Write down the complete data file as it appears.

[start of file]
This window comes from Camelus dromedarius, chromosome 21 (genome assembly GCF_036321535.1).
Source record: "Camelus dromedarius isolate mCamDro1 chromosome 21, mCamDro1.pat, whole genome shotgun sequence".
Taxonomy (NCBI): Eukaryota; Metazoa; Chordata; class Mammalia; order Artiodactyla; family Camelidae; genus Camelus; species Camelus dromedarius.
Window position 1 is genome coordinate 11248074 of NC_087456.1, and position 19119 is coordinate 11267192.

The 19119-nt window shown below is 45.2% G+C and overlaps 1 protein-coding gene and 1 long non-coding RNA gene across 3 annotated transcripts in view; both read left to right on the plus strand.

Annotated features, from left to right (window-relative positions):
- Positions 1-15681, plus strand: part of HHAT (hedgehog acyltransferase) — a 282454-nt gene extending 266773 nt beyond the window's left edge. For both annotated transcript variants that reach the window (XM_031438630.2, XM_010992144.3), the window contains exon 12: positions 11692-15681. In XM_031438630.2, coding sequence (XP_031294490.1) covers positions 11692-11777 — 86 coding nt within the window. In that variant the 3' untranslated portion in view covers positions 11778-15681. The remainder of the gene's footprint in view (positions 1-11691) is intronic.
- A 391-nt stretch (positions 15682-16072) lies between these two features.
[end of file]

This window comes from Camelus dromedarius, chromosome 21 (genome assembly GCF_036321535.1).
Source record: "Camelus dromedarius isolate mCamDro1 chromosome 21, mCamDro1.pat, whole genome shotgun sequence".
Taxonomy (NCBI): Eukaryota; Metazoa; Chordata; class Mammalia; order Artiodactyla; family Camelidae; genus Camelus; species Camelus dromedarius.
Window position 1 is genome coordinate 11248074 of NC_087456.1, and position 19119 is coordinate 11267192.

The 19119-nt window shown below is 45.2% G+C and overlaps 1 protein-coding gene and 1 long non-coding RNA gene across 3 annotated transcripts in view; both read left to right on the plus strand.

Annotated features, from left to right (window-relative positions):
- Positions 1-15681, plus strand: part of HHAT (hedgehog acyltransferase) — a 282454-nt gene extending 266773 nt beyond the window's left edge. For both annotated transcript variants that reach the window (XM_031438630.2, XM_010992144.3), the window contains exon 12: positions 11692-15681. In XM_031438630.2, coding sequence (XP_031294490.1) covers positions 11692-11777 — 86 coding nt within the window. In that variant the 3' untranslated portion in view covers positions 11778-15681. The remainder of the gene's footprint in view (positions 1-11691) is intronic.
- A 391-nt stretch (positions 15682-16072) lies between these two features.